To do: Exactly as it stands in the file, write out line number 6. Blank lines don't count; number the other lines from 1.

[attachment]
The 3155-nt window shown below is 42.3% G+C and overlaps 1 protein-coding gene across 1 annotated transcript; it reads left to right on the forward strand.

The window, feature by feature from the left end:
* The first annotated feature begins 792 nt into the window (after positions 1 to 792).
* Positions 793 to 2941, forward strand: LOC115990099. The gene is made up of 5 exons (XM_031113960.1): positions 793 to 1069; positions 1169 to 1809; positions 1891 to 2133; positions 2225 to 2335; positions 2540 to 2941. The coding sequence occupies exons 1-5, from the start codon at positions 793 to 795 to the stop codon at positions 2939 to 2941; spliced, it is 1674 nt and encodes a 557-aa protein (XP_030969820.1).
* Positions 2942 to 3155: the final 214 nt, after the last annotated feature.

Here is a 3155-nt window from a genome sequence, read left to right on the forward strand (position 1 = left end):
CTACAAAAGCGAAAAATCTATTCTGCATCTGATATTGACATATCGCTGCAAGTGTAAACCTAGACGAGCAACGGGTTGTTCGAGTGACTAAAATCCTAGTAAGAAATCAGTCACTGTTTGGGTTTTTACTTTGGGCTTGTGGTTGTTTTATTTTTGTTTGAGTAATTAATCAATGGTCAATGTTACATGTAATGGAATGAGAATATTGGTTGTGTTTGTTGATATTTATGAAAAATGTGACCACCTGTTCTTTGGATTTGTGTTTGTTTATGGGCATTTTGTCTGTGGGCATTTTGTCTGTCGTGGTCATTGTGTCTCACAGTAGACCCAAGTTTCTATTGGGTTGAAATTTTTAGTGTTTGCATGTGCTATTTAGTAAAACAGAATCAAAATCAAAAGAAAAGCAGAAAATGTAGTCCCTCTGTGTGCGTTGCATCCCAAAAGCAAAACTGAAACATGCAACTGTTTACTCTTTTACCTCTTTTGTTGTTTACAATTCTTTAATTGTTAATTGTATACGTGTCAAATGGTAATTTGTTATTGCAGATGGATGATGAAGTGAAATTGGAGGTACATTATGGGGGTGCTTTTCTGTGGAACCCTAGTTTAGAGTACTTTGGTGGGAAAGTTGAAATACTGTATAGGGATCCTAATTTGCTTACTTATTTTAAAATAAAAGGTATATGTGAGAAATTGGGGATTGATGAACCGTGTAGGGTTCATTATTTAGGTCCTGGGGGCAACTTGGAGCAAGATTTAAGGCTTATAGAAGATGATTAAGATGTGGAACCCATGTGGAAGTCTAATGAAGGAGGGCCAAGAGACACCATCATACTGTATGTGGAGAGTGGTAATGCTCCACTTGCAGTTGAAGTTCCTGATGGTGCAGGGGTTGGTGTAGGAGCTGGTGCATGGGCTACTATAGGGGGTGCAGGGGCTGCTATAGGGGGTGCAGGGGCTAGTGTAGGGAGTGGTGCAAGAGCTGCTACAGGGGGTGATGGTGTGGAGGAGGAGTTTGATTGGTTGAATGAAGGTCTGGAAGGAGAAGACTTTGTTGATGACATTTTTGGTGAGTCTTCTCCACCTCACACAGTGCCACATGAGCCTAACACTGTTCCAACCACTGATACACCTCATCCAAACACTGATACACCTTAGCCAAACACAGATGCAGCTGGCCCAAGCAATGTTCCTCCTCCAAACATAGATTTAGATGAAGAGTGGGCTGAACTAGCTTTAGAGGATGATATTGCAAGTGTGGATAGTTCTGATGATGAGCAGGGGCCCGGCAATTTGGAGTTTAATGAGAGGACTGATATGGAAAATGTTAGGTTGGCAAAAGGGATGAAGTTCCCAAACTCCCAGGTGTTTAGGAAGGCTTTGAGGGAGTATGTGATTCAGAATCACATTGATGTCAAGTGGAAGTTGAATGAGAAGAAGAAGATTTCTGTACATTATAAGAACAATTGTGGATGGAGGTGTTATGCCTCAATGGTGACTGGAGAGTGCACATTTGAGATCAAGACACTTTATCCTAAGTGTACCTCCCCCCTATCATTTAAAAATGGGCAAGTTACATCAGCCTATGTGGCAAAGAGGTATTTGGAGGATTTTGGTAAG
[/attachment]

Here is a 3155-nt window from a genome sequence, read left to right on the forward strand (position 1 = left end):